8. Leslie Scalapino, "Can’t’ is ‘Night’" (2007) (3:19): MP3
  9. Kurt Schwitters, "Ur Sonata: Largo" performed by Ernst Scwhitter (1922-1932) ( (3:12): MP3
  10. Gertrude Stein, If I Told Him: A Completed Portrait of Picasso (1934-35) (3:42): MP3
  11. William Carlos Willliams, "The Defective Record" (1942) (0:28): MP3
  12. Hannah Weiner, from Clairvoyant Journal, performed by Weiner, Sharon Mattlin & Rochelle Kraut (2001) (6:12): MP3

Selected by Charles Bernstein (read more about his choices here)

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PoemTalk #145: on Tonya Foster's "A Swarm of Bees in High Court"

Posted 2/20/2020

Today, we released the 145th episode in the PoemTalk Podcast Series, which addresses five pairs of haiku from Tonya Foster's 2015 Belladonna* collection, A Swarm of Bees in High Court. For this program, which was recorded on location at the Woodberry Poetry Room in Cambridge, Massachusetts, host Al Filreis was joined by a panel that included Stephanie Burt, Bonnie Costello, Anna Strong Safford.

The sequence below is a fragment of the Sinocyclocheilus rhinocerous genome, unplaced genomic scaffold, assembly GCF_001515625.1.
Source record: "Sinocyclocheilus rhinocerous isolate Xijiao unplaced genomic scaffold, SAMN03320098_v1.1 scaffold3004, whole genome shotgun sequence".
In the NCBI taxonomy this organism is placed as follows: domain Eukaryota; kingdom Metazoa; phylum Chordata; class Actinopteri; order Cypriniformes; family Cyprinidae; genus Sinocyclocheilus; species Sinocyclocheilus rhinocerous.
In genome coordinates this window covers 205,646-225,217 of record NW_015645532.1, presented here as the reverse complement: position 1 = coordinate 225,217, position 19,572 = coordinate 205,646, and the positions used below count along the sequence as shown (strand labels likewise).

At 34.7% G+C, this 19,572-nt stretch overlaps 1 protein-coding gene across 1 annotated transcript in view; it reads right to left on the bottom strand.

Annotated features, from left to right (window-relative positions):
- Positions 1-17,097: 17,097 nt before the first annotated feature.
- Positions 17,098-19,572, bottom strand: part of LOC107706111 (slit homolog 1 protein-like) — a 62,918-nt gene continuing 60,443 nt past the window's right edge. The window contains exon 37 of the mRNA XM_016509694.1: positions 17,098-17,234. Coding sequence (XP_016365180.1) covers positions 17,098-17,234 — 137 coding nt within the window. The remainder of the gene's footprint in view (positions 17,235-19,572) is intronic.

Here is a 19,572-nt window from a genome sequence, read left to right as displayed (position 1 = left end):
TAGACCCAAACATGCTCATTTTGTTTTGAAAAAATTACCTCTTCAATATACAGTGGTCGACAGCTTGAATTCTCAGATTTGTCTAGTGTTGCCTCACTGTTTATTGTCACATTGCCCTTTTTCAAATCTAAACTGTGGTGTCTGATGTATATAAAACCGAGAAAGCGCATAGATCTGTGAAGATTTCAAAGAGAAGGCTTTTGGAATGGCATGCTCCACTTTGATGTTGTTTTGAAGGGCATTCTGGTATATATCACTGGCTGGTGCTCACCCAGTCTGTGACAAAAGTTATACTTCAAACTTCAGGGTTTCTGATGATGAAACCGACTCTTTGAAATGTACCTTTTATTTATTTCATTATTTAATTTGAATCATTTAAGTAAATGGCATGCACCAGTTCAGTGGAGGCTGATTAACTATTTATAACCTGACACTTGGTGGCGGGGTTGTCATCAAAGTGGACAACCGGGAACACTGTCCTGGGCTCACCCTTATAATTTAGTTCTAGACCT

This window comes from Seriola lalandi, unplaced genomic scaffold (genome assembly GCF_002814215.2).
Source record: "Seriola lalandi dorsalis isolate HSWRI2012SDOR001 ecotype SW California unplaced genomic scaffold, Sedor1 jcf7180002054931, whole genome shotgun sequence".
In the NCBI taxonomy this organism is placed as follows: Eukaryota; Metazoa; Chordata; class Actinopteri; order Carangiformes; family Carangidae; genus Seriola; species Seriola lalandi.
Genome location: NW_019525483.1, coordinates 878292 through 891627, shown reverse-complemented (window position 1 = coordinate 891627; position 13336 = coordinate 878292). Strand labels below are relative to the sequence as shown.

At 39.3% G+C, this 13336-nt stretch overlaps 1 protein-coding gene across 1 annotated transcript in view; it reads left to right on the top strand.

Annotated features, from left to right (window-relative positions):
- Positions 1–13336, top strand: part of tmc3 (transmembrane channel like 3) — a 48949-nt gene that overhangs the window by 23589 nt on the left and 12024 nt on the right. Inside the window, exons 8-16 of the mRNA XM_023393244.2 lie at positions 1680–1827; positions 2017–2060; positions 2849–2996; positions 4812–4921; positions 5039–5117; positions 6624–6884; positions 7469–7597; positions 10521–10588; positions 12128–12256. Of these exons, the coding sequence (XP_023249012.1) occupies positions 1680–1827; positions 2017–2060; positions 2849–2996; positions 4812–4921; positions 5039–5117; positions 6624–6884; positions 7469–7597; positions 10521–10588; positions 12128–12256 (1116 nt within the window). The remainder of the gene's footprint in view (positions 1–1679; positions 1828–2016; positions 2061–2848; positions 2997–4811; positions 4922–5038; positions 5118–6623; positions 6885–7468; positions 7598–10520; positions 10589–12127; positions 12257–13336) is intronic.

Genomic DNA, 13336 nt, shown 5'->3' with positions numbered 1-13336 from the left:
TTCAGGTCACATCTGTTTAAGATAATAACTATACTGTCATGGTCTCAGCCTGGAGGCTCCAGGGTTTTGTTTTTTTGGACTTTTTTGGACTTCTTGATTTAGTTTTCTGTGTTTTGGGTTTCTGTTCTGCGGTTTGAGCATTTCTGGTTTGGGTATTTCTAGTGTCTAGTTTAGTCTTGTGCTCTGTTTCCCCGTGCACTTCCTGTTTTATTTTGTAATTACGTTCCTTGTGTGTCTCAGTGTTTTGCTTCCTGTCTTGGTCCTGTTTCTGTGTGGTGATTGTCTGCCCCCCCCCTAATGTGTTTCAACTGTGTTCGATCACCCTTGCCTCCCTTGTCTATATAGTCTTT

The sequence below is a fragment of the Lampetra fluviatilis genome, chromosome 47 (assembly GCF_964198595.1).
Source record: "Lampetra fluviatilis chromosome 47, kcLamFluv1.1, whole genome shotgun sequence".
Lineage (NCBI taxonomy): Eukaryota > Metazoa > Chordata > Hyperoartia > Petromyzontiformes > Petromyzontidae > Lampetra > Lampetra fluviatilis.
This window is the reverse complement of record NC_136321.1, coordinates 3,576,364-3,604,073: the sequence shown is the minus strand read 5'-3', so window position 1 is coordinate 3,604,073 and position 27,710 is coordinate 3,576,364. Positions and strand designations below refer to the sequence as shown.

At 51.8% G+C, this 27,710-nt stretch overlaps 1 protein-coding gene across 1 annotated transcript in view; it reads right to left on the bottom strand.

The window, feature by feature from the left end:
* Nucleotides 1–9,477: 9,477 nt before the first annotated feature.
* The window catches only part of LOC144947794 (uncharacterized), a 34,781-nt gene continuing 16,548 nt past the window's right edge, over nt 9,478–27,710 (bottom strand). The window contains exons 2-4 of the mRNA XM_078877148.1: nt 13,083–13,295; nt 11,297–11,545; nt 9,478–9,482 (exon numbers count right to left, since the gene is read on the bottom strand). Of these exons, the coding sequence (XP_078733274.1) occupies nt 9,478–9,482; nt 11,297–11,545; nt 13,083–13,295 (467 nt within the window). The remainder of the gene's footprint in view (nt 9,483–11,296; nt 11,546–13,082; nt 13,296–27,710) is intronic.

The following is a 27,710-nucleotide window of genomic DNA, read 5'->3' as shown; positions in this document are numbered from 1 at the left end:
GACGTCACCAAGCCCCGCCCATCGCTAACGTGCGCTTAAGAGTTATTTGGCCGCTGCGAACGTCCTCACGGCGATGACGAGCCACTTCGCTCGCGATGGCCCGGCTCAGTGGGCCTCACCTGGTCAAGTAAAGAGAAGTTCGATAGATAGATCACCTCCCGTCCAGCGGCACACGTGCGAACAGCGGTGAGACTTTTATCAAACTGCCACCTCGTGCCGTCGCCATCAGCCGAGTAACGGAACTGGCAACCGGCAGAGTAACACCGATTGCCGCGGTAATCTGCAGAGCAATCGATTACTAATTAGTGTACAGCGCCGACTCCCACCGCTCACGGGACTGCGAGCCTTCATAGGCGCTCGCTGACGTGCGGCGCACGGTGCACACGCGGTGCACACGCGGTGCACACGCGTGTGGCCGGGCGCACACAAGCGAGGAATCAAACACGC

Filreis' PoemTalk blog post on this episode includes more information on the specific poems discussed here, including the text of each haiku pair. There's also more on this special on-location program, including video footage of the full session, which was recorded alongside the podcast audio, and a preview of the next show. You can read more by clicking here. The full PoemTalk archives, spanning more than a decade, can be found here.